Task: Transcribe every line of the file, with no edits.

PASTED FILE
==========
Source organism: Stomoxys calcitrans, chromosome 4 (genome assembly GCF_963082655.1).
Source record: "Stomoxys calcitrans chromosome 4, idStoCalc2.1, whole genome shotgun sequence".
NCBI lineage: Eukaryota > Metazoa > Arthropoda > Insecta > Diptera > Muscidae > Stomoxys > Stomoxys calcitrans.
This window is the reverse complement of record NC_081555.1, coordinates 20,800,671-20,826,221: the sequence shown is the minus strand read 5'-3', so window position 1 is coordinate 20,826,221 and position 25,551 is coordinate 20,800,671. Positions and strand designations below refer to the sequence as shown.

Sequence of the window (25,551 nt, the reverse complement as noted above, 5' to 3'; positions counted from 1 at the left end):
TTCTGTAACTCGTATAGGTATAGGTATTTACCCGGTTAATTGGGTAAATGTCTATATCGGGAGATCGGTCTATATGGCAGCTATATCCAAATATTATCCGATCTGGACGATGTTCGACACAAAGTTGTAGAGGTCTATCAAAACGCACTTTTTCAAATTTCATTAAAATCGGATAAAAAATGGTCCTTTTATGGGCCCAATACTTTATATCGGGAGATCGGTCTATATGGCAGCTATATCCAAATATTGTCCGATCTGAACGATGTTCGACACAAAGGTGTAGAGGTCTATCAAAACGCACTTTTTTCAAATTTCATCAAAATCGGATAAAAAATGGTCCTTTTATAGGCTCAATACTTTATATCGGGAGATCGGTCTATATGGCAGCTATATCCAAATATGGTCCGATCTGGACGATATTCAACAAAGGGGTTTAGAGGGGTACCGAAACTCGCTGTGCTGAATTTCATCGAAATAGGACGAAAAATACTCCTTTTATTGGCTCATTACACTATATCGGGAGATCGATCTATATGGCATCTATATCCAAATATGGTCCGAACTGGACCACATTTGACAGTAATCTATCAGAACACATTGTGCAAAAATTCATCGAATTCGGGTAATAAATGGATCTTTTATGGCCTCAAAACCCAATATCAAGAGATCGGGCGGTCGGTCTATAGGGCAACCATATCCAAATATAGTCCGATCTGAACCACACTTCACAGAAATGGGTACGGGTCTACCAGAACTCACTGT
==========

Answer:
Source organism: Stomoxys calcitrans, chromosome 4 (genome assembly GCF_963082655.1).
Source record: "Stomoxys calcitrans chromosome 4, idStoCalc2.1, whole genome shotgun sequence".
NCBI lineage: Eukaryota > Metazoa > Arthropoda > Insecta > Diptera > Muscidae > Stomoxys > Stomoxys calcitrans.
This window is the reverse complement of record NC_081555.1, coordinates 20,800,671-20,826,221: the sequence shown is the minus strand read 5'-3', so window position 1 is coordinate 20,826,221 and position 25,551 is coordinate 20,800,671. Positions and strand designations below refer to the sequence as shown.

Sequence of the window (25,551 nt, the reverse complement as noted above, 5' to 3'; positions counted from 1 at the left end):
TTCTGTAACTCGTATAGGTATAGGTATTTACCCGGTTAATTGGGTAAATGTCTATATCGGGAGATCGGTCTATATGGCAGCTATATCCAAATATTATCCGATCTGGACGATGTTCGACACAAAGTTGTAGAGGTCTATCAAAACGCACTTTTTCAAATTTCATTAAAATCGGATAAAAAATGGTCCTTTTATGGGCCCAATACTTTATATCGGGAGATCGGTCTATATGGCAGCTATATCCAAATATTGTCCGATCTGAACGATGTTCGACACAAAGGTGTAGAGGTCTATCAAAACGCACTTTTTTCAAATTTCATCAAAATCGGATAAAAAATGGTCCTTTTATAGGCTCAATACTTTATATCGGGAGATCGGTCTATATGGCAGCTATATCCAAATATGGTCCGATCTGGACGATATTCAACAAAGGGGTTTAGAGGGGTACCGAAACTCGCTGTGCTGAATTTCATCGAAATAGGACGAAAAATACTCCTTTTATTGGCTCATTACACTATATCGGGAGATCGATCTATATGGCATCTATATCCAAATATGGTCCGAACTGGACCACATTTGACAGTAATCTATCAGAACACATTGTGCAAAAATTCATCGAATTCGGGTAATAAATGGATCTTTTATGGCCTCAAAACCCAATATCAAGAGATCGGGCGGTCGGTCTATAGGGCAACCATATCCAAATATAGTCCGATCTGAACCACACTTCACAGAAATGGGTACGGGTCTACCAGAACTCACTGT